When Google sold off Motorola to Lenovo, they retained one secret division at Motorola called the Advanced Technology and Projects (ATAP) group that is headed by Regina Dugan, the former director of the U.S. Defense Department's fabled Defense Advanced Research Projects Agency (DARPA) which developed the Internet, satellite navigation and stealth fighters. We covered Regina Dugan in a report regarding Motorola's electric Skin Tattoo project. Google's ATAP group introduced a new project back in October 2013 called Project Ara. It's an initiative that aims to develop a free, open hardware platform for creating highly modular smartphones. In theory the platform was to include a structural frame that holds smartphone modules of the owner's choice, such as a display, keyboard, extra battery or larger camera. It has the potential of revolutionizing the smartphone as we know it. The project has undergone various failures including the fact that the magnetized modules were found to be falling off the frame.
Back in early 2014 Patently Apple initially covered Project Ara in a detailed report titled "Could Project Ara's Smartphone by Google be a Game Changer?" While the project appeared to have slipped into the night a surprising development crashed on the world stage at the Mobile World Congress trade show in Barcelona last night. LG introduced their next-gen smartphone called the G5 that introduces a new family of smartphone modular add-ons. The question remaining: Is this a Project Tango spin-off or did LG simply run with the idea Google first developed to get ahead of the Android OEM pack. I think it could be the latter.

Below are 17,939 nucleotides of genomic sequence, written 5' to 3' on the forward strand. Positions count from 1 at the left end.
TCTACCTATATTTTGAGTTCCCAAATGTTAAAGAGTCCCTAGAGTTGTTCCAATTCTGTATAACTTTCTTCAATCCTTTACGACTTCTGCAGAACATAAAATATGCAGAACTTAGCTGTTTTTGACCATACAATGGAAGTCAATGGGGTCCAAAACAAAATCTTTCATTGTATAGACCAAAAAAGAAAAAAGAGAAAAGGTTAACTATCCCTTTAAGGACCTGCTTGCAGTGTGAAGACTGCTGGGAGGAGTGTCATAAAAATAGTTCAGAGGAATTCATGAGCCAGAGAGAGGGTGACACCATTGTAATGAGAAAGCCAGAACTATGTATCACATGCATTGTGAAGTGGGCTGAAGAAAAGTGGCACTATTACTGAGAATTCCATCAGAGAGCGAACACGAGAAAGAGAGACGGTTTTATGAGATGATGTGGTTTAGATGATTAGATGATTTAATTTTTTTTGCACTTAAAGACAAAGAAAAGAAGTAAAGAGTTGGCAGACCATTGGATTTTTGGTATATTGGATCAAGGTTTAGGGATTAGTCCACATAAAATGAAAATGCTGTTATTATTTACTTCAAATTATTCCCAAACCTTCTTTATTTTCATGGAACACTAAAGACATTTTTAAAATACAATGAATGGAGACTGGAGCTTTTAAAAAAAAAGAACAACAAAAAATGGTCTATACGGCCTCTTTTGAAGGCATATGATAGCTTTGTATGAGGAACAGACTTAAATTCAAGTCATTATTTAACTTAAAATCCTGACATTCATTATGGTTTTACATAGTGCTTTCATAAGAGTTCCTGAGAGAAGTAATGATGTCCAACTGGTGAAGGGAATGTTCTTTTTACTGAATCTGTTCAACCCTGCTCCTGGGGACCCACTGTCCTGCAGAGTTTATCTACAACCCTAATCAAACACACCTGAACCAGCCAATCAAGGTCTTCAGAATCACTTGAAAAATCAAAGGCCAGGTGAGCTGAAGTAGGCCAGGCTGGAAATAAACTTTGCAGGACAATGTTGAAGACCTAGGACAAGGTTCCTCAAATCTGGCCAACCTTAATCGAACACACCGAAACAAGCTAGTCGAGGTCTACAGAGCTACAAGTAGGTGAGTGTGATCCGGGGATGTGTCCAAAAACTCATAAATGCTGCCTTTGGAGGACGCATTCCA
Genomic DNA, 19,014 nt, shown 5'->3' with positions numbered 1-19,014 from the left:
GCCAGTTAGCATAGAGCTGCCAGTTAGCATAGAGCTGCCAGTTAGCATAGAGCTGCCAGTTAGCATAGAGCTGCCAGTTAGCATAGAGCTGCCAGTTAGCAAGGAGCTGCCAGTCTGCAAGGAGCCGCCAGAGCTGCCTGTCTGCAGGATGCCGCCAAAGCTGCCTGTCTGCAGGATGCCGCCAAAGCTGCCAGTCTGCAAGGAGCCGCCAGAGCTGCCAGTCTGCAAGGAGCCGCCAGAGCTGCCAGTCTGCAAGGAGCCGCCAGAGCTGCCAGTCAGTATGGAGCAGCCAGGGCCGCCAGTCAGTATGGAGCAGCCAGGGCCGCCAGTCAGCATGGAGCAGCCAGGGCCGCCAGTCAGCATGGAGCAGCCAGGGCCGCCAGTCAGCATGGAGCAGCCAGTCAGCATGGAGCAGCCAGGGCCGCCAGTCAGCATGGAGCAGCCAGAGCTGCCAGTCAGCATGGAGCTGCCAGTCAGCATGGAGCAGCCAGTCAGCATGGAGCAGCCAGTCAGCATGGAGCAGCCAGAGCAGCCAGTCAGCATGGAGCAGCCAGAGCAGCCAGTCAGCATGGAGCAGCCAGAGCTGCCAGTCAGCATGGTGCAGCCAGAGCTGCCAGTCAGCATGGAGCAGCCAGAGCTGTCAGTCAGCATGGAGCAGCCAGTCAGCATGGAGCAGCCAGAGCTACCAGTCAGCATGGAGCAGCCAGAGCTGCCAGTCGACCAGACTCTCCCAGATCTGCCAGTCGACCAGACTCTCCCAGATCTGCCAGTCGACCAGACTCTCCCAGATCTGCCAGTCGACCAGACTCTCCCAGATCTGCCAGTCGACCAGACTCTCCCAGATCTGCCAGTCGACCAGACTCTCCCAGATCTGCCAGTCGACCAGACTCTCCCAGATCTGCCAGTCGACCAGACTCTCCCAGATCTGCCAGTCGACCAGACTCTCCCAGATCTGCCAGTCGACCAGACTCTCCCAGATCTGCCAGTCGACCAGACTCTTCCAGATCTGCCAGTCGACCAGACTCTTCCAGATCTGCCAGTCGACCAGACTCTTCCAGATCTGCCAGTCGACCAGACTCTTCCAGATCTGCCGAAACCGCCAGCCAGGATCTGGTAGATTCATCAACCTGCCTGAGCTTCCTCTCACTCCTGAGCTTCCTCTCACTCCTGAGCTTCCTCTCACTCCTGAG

On Sunday, LG's mobile chief, Cho Juno, stated during their official debut of the G5 at World Mobile Congress in Barcelona that "With the new phone, LG will create its own fandom culture among users." The G5 has an accessory slot at the bottom, which allows users to swap in different modules.
The first module is a camera module called the 'LG Cam Plus' and includes a 1,200mAh battery and buttons for diverse camera functions such as zoom, flash and shutter release.
Together with the phone's own battery, the total battery capacity increases to 4,000mAh. The module also features the analogue leather grip of DSLR cameras for better user experience, the company said.
A second module is called the 'LG Hi-Fi Plus', a digital to analog converter that offers the best sound quality among smartphones. It is a partnership with Sweden's luxury audio maker Bang & Olufsen.
The phone comes with a 5.3-inch quantum high definition display. It has also been refashioned with metal and curved body. Four colors – silver, titan, gold and pink – are available.
LG, which has focused on improving camera functions on its flagship phones, has added a 135-degree wide angle lens this time, along with an upgraded expert mode and user interface.
On Sunday, the company also unveiled eight accessories for the G5, including a virtual reality headset and a 360-degree camera that can work with the phone and the accessory modules.
It's unknown at this time what modules could be next for their new smartphone or if they'll open up the concept to third party developers. If successful, the modular smartphone concept could be a future trend for everyone in the sector. However, without standardization of the parts, it could be an idea that short lived. This is where Google's Project Ara still holds more promise.
For now, LG has the jump on everyone and we'll just have wait and see it they could win any traction with this concept as a single supplier.